Atlantic Council report sees America’s energy abundance as an invaluable diplomatic tool
A top Republican Senator, making the case that energy must be a significant tool in the US diplomatic toolkit, said July 30 that the United States will be “effectively sanctioning” domestic oil producers if it does not lift its ban on the export of US crude oil but lifts sanctions on Iran as a result of a nuclear deal with the Islamic Republic.
“We let Iran go out and enjoy the benefits of a global marketplace out there and gain full advantage to their treasury while we sanction our own US oil producers,” said Sen. Lisa Murkowski (R-Alaska), Chairman of the Senate Energy and Natural Resources Committee.
Murkowski spoke at the launch of an Atlantic Council task force report, “Empowering America: How Energy Abundance Can Strengthen US Global Leadership.” Sen. Mark Warner (D-Virginia), who with Murkowski co-chairs the task force, also participated in the discussion.
The Atlantic Council report offers a “detailed assessment of the value of American energy resources as a strategic asset in the US foreign policy toolkit,” said Richard L. Morningstar, founding Director of the Atlantic Council’s Global Energy Center.
“It is crystal clear to us that, if properly utilized, America’s energy abundance… will be an invaluable tool that strengthens American leadership, advances international security, and promotes global prosperity,” he added.
The report’s recommendations include calling on US policymakers to repeal the ban on exporting US crude oil, easing the licensing process for LNG exports, and investing in research and development of alternative technologies.
The policies advocated for in the report “are not incompatible with the US’ responsibility to continue to lead in the global effort to combat climate change and to create a cleaner environment through sustainable energy solutions,” said Morningstar.
“The notion of increasing America’s energy output and at the same time not stepping back from our commitment to take on the very real threat of climate change are in no ways contradictory,” he said.
Lifting the ban
The US oil export ban, which has been in place since the energy crisis of the 1970s, was intended to keep domestic gas prices low and ensure national security.
The House of Representatives and Senate are working on bills that aim to lift the ban.
Opponents of this effort say that if the ban is lifted refining jobs will move out of the United States causing domestic gas prices to go up. Supporters argue that an influx of American oil into the global market will reduce international prices.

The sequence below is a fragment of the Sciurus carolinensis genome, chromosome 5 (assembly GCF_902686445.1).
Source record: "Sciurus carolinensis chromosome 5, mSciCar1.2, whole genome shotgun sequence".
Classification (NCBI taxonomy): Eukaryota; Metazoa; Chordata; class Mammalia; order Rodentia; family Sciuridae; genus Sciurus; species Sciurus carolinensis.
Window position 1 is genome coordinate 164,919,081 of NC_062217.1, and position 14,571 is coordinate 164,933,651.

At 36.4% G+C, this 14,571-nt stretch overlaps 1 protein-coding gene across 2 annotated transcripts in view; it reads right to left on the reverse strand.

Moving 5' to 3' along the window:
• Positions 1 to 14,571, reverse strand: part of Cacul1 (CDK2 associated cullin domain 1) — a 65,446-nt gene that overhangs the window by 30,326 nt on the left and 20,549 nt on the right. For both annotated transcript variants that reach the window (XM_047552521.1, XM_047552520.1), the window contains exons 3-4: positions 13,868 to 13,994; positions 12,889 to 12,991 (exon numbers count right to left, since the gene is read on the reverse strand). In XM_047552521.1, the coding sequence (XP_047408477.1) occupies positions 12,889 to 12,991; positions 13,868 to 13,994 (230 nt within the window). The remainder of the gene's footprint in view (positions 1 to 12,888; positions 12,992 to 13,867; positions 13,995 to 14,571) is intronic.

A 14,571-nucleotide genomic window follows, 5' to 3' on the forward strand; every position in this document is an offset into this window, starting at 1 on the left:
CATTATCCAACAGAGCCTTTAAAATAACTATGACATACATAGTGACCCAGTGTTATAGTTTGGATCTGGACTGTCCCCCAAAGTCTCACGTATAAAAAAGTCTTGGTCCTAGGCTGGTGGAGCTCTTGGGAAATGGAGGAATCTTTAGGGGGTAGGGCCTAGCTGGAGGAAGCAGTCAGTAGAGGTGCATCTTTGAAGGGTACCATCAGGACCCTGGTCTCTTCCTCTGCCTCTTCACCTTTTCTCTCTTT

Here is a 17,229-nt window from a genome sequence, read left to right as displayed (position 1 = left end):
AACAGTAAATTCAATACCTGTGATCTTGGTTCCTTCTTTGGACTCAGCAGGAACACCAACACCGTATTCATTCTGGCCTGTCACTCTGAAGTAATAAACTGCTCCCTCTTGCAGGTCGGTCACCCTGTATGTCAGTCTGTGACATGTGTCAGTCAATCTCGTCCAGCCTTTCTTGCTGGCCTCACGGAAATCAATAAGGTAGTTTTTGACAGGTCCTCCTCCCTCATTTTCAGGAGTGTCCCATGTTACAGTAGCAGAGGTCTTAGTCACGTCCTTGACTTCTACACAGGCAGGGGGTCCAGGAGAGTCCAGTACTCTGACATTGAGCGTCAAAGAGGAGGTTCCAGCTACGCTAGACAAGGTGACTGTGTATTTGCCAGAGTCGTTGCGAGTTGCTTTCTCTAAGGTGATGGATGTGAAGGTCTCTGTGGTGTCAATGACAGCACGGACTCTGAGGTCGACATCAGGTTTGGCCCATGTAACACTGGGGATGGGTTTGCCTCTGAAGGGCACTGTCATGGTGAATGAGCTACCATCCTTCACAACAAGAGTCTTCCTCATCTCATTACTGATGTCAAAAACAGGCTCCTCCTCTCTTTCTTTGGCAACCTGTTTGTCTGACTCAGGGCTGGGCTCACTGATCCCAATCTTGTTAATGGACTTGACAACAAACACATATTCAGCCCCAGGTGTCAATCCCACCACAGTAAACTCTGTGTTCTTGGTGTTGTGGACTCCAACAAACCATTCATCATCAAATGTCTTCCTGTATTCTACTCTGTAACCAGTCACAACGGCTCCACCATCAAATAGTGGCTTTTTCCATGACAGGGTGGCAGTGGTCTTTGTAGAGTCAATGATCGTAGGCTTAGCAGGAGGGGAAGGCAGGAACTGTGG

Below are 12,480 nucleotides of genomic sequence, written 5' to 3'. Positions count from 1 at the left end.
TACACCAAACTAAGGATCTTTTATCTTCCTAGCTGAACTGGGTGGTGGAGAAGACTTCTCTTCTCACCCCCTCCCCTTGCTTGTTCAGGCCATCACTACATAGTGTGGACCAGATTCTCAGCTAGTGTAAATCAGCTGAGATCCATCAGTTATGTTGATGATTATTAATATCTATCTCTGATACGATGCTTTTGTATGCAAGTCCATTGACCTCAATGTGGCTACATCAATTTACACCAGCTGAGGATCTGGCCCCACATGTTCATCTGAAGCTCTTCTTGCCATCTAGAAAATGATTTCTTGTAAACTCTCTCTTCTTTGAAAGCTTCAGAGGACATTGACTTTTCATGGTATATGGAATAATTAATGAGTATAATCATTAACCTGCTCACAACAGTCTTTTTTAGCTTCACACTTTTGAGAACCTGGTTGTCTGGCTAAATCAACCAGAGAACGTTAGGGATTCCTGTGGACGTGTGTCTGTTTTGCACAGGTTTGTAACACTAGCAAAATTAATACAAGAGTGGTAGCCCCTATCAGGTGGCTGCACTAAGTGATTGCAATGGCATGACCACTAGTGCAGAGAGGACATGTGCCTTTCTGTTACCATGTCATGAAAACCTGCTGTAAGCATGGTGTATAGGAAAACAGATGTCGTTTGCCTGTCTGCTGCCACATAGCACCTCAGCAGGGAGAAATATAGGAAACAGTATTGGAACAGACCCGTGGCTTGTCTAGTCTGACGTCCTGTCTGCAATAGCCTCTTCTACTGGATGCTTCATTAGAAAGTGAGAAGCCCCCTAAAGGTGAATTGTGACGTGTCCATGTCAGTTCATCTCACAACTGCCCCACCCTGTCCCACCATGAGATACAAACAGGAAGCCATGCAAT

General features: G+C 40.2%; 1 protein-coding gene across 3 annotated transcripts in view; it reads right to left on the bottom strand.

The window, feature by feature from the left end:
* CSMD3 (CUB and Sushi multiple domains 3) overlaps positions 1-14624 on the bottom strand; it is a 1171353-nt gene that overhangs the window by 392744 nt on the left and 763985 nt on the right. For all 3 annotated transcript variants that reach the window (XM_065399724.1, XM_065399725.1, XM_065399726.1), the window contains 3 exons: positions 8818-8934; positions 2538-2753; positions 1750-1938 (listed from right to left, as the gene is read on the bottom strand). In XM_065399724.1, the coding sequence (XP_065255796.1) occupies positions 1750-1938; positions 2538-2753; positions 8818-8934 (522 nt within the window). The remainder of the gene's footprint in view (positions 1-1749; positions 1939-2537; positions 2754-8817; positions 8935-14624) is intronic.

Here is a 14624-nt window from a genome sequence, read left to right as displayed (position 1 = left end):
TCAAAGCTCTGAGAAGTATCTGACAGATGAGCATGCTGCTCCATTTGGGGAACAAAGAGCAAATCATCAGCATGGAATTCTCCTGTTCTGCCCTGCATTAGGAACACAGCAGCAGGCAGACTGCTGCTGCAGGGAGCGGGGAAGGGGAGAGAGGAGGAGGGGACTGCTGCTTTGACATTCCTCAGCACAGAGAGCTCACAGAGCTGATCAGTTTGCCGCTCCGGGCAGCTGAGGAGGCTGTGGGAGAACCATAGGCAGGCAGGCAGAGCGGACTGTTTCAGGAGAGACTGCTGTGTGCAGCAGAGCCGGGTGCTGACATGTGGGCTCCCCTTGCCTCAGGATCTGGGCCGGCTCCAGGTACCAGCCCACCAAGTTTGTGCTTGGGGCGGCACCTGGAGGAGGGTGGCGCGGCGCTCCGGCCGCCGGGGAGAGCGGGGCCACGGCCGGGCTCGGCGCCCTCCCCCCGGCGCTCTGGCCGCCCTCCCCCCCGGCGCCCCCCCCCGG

House Speaker John Boehner (R-Ohio), who had been on the sidelines of the debate, urged Congress July 29 to lift the ban.
The Senate Energy and Natural Resources Committee was expected to vote July 30 on Murkowski’s bill to lift the ban while opening more areas to offshore drilling.
Murkowski described the measure, which she cosponsored with Committee Co-Chair Sen. Maria Cantwell (D-Washington),as a “compromise” and hoped that the effort would not be stopped in its tracks by a presidential veto.
“I am sure that if the administration looked long and hard enough through this bill that we have put together that they could find one piece that they don’t like. I could find lots of pieces that I don’t like,” she said.
“But how productive is that? Don’t stop us before we get started. … Allow us to legislate. Allow us to govern,” she added.
Warner contended that the “stars may be partially aligning” in the energy debate.
“Both sides have to be willing to compromise a little bit,” he said.
“Anybody that tries to pick a piece of this bill early on and say ‘Let me find a way to be against this,’ I don’t think that makes good sense,” he said while urging everyone to “keep an open mind.”
David L. Goldwyn, Chairman of the Atlantic Council’s Energy Advisory Group, moderated a discussion with Murkowski and Warner.
Murkowski and Warner said countries in Asia and Europe could benefit from access to US energy.
Murkowski said that in conversations with Japanese officials she was told: “We receive oil from Iran. We would really rather not receive our oil from Iran. We would rather be able to receive oil from the United States. What are you doing about it United States?”
Poland, meanwhile, gets most of its oil from Russia, Murkowski noted.
“We work with Poland on a lot of other things… and yet they have to go to Russia for their oil. Don’t you think that they would like a little bit of help from their friends in the United States?” she added.
Warner, who is Co-Chairman of the US-India Caucus in the Senate, said the availability of energy is key to Indian Prime Minister Narendra Modi’s plans for India.
“There [are] enormous opportunities” in India, he said.
Energy as a diplomatic tool
As a consequence of sequestration-related budget cuts, the United States has steadily cut back its military force strength around the world, including Alaska-based troops from an Arctic airborne unit, said Murkowski.
“We recognize that we will never have enough boots on the ground… so what other tools do we have?” she said, adding that energy needs to be a significant tool in the diplomatic toolkit.
Warner said the United States has not been able to effectively use energy as diplomatic tool because of the constraints on energy supply and usage.
A decade ago hardly anyone could have predicted the current energy boom in the United States, Warner said.
“This really has been a game shifter… and starting to move federal policy to catch up with these resources is terribly important,” he added.
Ashish Kumar Sen is a staff writer at the Atlantic Counci